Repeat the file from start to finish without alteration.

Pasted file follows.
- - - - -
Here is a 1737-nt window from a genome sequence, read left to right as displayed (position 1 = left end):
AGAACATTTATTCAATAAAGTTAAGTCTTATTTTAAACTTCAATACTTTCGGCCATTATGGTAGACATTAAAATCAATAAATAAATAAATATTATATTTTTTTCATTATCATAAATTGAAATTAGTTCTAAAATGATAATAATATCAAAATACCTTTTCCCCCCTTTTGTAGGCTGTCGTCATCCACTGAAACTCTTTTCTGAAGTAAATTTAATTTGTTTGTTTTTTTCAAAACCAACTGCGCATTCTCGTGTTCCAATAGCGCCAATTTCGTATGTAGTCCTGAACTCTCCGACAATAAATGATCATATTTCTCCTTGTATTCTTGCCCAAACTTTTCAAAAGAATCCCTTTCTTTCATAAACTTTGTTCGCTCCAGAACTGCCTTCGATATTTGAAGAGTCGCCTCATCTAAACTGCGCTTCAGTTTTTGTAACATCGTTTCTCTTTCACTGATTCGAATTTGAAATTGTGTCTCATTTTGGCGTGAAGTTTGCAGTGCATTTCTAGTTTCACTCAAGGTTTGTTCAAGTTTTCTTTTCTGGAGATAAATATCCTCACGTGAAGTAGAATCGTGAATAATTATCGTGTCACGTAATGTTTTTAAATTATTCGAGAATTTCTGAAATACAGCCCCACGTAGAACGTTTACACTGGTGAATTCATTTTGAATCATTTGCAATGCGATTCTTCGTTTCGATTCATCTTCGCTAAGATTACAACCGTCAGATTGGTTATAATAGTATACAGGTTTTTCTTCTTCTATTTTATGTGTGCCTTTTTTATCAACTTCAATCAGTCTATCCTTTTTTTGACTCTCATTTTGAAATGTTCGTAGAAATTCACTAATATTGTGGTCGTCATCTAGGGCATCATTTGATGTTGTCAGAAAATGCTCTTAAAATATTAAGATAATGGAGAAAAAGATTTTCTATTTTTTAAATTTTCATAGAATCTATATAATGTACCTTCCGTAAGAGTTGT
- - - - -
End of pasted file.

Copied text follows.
Here is a 1737-nt window from a genome sequence, read left to right as displayed (position 1 = left end):
AGAACATTTATTCAATAAAGTTAAGTCTTATTTTAAACTTCAATACTTTCGGCCATTATGGTAGACATTAAAATCAATAAATAAATAAATATTATATTTTTTTCATTATCATAAATTGAAATTAGTTCTAAAATGATAATAATATCAAAATACCTTTTCCCCCCTTTTGTAGGCTGTCGTCATCCACTGAAACTCTTTTCTGAAGTAAATTTAATTTGTTTGTTTTTTTCAAAACCAACTGCGCATTCTCGTGTTCCAATAGCGCCAATTTCGTATGTAGTCCTGAACTCTCCGACAATAAATGATCATATTTCTCCTTGTATTCTTGCCCAAACTTTTCAAAAGAATCCCTTTCTTTCATAAACTTTGTTCGCTCCAGAACTGCCTTCGATATTTGAAGAGTCGCCTCATCTAAACTGCGCTTCAGTTTTTGTAACATCGTTTCTCTTTCACTGATTCGAATTTGAAATTGTGTCTCATTTTGGCGTGAAGTTTGCAGTGCATTTCTAGTTTCACTCAAGGTTTGTTCAAGTTTTCTTTTCTGGAGATAAATATCCTCACGTGAAGTAGAATCGTGAATAATTATCGTGTCACGTAATGTTTTTAAATTATTCGAGAATTTCTGAAATACAGCCCCACGTAGAACGTTTACACTGGTGAATTCATTTTGAATCATTTGCAATGCGATTCTTCGTTTCGATTCATCTTCGCTAAGATTACAACCGTCAGATTGGTTATAATAGTATACAGGTTTTTCTTCTTCTATTTTATGTGTGCCTTTTTTATCAACTTCAATCAGTCTATCCTTTTTTTGACTCTCATTTTGAAATGTTCGTAGAAATTCACTAATATTGTGGTCGTCATCTAGGGCATCATTTGATGTTGTCAGAAAATGCTCTTAAAATATTAAGATAATGGAGAAAAAGATTTTCTATTTTTTAAATTTTCATAGAATCTATATAATGTACCTTCCGTAAGAGTTGT